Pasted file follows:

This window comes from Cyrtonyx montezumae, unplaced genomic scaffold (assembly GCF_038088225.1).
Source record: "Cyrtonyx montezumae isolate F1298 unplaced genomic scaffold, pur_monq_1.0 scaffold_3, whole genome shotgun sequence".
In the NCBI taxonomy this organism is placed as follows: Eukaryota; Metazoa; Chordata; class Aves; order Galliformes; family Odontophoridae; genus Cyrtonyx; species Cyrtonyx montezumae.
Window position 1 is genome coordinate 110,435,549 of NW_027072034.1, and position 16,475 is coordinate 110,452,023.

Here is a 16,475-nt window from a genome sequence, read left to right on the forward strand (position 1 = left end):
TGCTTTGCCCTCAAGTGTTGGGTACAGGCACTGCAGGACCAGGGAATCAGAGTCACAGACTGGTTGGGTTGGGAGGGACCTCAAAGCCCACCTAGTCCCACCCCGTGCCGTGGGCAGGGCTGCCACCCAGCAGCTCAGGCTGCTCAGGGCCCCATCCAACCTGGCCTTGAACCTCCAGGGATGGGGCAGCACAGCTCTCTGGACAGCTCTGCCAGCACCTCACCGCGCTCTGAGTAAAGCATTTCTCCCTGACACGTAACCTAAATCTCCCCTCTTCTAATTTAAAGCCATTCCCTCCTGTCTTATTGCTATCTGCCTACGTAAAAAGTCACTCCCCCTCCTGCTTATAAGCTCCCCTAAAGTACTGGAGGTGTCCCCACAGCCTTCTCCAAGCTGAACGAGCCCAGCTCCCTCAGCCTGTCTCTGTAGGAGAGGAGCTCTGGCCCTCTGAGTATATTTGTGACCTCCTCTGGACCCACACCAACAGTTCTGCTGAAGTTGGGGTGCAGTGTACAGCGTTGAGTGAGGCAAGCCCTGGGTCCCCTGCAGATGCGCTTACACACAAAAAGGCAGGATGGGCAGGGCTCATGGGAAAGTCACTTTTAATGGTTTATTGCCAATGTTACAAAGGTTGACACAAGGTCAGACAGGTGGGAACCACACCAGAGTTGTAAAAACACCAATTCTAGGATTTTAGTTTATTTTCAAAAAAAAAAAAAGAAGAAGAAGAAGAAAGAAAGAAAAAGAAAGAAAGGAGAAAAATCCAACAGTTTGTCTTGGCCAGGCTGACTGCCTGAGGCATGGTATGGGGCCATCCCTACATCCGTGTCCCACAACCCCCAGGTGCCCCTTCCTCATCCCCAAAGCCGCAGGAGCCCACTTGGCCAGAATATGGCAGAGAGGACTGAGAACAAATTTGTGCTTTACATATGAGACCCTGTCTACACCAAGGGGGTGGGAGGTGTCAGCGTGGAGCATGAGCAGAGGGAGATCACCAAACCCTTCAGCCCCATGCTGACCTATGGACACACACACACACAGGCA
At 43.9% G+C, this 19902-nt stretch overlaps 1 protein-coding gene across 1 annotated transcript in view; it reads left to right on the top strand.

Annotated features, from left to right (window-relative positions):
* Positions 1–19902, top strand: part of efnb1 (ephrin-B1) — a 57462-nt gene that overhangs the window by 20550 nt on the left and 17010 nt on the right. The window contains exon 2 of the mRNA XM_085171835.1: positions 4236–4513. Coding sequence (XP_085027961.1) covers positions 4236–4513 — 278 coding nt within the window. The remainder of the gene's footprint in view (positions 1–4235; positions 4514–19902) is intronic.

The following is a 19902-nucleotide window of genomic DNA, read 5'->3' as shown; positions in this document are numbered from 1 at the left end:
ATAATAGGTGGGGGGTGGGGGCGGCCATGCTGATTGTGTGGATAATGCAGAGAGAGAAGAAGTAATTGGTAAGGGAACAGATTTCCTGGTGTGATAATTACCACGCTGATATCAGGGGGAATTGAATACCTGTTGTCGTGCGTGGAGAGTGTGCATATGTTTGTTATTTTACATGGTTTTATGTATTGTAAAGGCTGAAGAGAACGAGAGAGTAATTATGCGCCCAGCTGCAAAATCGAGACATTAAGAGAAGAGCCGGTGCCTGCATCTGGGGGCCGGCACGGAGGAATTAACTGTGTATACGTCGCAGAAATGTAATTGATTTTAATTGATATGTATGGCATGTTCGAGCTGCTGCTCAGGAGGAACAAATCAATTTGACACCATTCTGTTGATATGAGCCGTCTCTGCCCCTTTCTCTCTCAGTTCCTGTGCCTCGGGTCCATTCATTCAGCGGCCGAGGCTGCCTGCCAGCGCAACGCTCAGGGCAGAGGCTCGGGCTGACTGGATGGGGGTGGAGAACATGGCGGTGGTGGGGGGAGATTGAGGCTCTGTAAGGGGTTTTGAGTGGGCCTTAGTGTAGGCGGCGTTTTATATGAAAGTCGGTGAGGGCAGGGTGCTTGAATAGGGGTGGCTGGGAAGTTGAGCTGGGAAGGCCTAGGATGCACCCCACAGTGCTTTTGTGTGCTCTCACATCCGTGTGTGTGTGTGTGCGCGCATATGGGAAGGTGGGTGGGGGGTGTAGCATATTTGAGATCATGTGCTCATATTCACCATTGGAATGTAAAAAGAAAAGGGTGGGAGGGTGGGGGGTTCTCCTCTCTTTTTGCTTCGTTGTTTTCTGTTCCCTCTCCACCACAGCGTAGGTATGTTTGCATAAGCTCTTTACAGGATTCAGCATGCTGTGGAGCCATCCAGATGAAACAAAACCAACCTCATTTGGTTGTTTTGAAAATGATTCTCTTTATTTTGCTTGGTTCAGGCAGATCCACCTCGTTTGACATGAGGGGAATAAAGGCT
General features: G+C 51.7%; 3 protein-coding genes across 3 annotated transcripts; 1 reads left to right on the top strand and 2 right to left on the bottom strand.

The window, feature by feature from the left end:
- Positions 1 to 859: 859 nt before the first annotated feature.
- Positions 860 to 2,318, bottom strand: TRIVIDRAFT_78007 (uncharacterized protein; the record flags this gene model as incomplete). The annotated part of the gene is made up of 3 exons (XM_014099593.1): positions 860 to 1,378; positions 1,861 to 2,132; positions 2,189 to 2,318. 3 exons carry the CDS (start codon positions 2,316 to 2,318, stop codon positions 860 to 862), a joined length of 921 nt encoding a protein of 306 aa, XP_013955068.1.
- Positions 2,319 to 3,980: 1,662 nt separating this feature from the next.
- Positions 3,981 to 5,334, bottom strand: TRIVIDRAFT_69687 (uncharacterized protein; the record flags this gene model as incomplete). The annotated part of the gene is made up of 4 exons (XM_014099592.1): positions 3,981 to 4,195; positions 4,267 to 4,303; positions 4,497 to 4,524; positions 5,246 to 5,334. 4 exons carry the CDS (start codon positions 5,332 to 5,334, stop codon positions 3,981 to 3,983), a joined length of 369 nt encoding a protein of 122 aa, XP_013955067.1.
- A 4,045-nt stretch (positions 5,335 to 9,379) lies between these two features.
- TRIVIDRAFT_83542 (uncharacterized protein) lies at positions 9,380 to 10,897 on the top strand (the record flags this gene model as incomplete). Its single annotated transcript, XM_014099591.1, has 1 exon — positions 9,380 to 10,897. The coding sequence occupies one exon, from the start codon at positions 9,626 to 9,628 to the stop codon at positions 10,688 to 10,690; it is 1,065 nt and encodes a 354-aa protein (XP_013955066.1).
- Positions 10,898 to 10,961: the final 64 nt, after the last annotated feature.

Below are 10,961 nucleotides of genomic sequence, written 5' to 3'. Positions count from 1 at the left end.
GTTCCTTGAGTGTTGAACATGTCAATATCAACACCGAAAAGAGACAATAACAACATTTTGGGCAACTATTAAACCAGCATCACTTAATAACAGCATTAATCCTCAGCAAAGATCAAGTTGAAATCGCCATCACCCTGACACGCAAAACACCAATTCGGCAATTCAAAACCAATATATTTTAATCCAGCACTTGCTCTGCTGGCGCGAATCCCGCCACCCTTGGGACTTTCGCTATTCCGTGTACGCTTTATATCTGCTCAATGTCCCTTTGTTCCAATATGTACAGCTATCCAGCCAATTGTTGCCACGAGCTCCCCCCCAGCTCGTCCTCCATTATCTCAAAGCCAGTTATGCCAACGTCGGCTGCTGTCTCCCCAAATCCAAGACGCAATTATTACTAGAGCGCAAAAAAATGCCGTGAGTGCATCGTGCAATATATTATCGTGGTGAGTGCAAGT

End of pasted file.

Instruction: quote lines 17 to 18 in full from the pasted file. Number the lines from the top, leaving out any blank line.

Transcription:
- Positions 3,981 to 5,334, bottom strand: TRIVIDRAFT_69687 (uncharacterized protein; the record flags this gene model as incomplete). The annotated part of the gene is made up of 4 exons (XM_014099592.1): positions 3,981 to 4,195; positions 4,267 to 4,303; positions 4,497 to 4,524; positions 5,246 to 5,334. 4 exons carry the CDS (start codon positions 5,332 to 5,334, stop codon positions 3,981 to 3,983), a joined length of 369 nt encoding a protein of 122 aa, XP_013955067.1.
- A 4,045-nt stretch (positions 5,335 to 9,379) lies between these two features.